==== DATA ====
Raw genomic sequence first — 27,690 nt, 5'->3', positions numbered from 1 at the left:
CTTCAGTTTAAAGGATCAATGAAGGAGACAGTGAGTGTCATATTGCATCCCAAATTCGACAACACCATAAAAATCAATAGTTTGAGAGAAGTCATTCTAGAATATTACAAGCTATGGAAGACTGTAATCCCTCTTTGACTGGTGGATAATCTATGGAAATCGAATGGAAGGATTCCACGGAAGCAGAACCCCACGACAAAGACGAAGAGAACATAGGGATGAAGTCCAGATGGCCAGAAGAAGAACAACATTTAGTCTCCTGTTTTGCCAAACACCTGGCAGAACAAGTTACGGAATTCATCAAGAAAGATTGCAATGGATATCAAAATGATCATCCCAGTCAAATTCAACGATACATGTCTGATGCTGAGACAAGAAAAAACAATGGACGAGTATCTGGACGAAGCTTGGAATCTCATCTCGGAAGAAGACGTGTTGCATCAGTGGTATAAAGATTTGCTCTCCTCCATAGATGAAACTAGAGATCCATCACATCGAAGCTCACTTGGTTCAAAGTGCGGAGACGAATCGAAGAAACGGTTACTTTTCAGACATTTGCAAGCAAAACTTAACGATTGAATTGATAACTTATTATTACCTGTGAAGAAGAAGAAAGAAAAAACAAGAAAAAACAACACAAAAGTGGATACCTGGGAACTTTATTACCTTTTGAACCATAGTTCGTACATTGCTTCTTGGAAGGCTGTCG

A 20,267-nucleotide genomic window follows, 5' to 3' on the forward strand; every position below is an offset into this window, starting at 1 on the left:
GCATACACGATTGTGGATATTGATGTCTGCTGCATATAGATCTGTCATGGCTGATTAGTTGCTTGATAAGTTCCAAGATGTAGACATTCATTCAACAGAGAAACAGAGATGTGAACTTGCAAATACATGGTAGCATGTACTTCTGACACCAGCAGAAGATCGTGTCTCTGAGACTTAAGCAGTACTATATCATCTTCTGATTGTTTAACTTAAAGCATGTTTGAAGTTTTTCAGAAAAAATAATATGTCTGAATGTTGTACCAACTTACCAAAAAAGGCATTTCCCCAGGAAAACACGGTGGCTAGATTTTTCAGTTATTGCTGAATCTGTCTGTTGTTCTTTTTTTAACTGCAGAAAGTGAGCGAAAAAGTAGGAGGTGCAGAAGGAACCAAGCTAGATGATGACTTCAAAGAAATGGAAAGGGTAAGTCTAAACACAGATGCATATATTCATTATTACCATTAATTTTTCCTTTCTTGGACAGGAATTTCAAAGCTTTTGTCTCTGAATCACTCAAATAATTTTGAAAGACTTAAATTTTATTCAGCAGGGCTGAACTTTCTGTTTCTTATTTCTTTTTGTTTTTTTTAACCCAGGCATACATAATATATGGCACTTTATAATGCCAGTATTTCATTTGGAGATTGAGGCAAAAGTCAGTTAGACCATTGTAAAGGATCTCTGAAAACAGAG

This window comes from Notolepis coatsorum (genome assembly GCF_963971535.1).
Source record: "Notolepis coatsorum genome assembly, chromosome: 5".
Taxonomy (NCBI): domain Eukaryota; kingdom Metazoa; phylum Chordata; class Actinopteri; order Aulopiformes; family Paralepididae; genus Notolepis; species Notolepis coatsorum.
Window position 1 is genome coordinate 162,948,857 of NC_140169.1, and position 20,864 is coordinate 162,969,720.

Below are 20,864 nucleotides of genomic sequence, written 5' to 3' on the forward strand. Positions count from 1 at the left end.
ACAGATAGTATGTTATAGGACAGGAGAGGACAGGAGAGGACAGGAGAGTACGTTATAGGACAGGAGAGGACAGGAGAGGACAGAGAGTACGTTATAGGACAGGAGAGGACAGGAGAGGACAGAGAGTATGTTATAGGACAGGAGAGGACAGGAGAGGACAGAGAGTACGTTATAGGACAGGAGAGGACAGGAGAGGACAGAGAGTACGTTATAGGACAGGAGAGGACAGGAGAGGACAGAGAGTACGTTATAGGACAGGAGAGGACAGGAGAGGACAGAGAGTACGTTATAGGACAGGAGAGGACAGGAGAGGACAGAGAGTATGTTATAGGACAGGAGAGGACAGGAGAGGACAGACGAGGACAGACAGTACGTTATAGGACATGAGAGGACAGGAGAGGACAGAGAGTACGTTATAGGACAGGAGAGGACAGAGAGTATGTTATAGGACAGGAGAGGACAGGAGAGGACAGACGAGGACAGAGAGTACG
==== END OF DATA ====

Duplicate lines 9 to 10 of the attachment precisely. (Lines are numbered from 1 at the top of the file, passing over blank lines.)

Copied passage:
Below are 20,864 nucleotides of genomic sequence, written 5' to 3' on the forward strand. Positions count from 1 at the left end.
ACAGATAGTATGTTATAGGACAGGAGAGGACAGGAGAGGACAGGAGAGTACGTTATAGGACAGGAGAGGACAGGAGAGGACAGAGAGTACGTTATAGGACAGGAGAGGACAGGAGAGGACAGAGAGTATGTTATAGGACAGGAGAGGACAGGAGAGGACAGAGAGTACGTTATAGGACAGGAGAGGACAGGAGAGGACAGAGAGTACGTTATAGGACAGGAGAGGACAGGAGAGGACAGAGAGTACGTTATAGGACAGGAGAGGACAGGAGAGGACAGAGAGTACGTTATAGGACAGGAGAGGACAGGAGAGGACAGAGAGTATGTTATAGGACAGGAGAGGACAGGAGAGGACAGACGAGGACAGACAGTACGTTATAGGACATGAGAGGACAGGAGAGGACAGAGAGTACGTTATAGGACAGGAGAGGACAGAGAGTATGTTATAGGACAGGAGAGGACAGGAGAGGACAGACGAGGACAGAGAGTACG